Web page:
Throwback Thursday: 1968

Today’s Throwback Thursday playlist makes a strong case for 1968 being the best year for pop music in the rock era. So many classics hit that year. Yes, I know I didn’t include all of them. I didn’t want to be too classic rock heavy, as other genres produced timeless pieces as well. There’ll be a part 2 one of these weeks. Until then, enjoy!

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A Kanye West Playlist

My favorite artist to emerge in the 2000s is Kanye West. Not only has he released so many great tracks, he also tries new things with each release, not content to repeat himself or rest on his laurels. Unfortunately, his public shenanigans – some non-music-related, some gimmicky promotional stunts – have distracted from his talent, especially these last few years. This playlist will remind you of his merits. Big fan that I am, I hadn’t heard some of these songs in a while. It was nice to hear them again.

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Happy!

Today is International Day of Happiness. Do something that makes you feel like a room without a roof. As long as you don’t impinge on someone else’s happiness, it’s all good.

Today’s playlist consists of thirty songs with the word happy in the title.

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A Sam Cooke Playlist

There’s the voice. In its 2008 survey of the greatest singers of all time, Rolling Stone placed Sam Cooke (born January 22, 1931) at number four.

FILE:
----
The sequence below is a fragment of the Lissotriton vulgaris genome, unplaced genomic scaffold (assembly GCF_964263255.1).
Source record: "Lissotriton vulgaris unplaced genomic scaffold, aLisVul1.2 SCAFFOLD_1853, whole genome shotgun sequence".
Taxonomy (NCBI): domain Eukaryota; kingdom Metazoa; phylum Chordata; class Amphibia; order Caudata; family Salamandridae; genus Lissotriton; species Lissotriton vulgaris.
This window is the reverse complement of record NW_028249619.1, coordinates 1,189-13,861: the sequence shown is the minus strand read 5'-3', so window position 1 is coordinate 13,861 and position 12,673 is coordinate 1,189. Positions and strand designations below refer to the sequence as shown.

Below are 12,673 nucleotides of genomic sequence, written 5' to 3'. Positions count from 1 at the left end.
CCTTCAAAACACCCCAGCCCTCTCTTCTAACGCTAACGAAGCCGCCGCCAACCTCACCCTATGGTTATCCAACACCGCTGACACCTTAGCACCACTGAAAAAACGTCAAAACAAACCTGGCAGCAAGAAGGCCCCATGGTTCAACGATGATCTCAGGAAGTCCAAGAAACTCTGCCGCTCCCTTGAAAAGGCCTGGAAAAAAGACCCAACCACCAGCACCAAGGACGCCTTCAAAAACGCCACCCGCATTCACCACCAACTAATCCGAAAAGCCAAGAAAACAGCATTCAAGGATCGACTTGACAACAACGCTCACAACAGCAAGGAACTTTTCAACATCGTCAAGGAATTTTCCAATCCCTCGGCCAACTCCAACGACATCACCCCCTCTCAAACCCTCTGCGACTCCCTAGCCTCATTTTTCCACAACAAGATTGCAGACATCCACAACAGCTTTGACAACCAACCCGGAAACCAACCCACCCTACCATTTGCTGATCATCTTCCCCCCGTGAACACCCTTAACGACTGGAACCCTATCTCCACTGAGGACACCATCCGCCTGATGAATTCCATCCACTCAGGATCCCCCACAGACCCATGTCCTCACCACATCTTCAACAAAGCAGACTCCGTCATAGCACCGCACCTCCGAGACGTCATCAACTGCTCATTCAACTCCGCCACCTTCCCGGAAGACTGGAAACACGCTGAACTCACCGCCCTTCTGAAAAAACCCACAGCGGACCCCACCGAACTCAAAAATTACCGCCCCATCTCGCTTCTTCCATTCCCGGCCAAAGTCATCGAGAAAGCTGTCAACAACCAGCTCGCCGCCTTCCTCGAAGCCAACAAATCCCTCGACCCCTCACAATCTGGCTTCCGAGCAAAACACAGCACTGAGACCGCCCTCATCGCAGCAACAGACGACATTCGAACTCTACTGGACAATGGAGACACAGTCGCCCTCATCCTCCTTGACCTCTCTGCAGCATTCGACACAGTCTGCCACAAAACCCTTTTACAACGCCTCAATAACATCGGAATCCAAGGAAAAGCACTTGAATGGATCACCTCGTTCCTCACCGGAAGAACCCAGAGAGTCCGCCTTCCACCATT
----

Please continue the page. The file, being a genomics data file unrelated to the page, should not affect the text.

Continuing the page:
There are the songs. “You Send Me,” “Wonderful World,” “Cupid,” and many others are classics, known to generations. Cooke not only sang these songs; he composed them as well. I think that when you listen to the Sam Cooke playlist below, you’ll recognize a lot more songs of his than you realized.

There’s the business acumen. Cooke was among the first African American entrepreneurs in the music business, starting his own record label, SAR Records, in 1961. Artists signed to the label included Bobby Womack, Johnnie Taylor and Mel Carter. He founded a song publishing imprint. He created a management firm.

There’s the civil rights activist. Cooke took an active role in the civil rights movement. Inspired by Bob Dylan’s “Blowin’ in the Wind,” Cooke composed and recorded “A Change Is Gonna Come.” Released as a single in December 1964, less than two weeks after he was shot to death at age 33, the recording is considered by many to be his finest work and a classic protest song.

There’s the legacy. Sam Cooke was among the charter inductees into the Rock and Roll Hall of Fame. He’s actually in the Rock and Roll Hall of Fame twice – once as a solo artist and once as a member of the gospel group The Soul Stirrers. He’s in the Songwriters Hall of Fame. He’s a Grammy Lifetime Achievement Award winner. He has a star on Hollywood’s Walk of Fame. In addition to his ranking on their Greatest Singers survey, Rolling Stone also placed him at number sixteen on their Greatest Artists of All Time list.

Today’s playlist pays tribute to the great Sam Cooke, with two dozen of his best recordings plus covers of a few of his hits.

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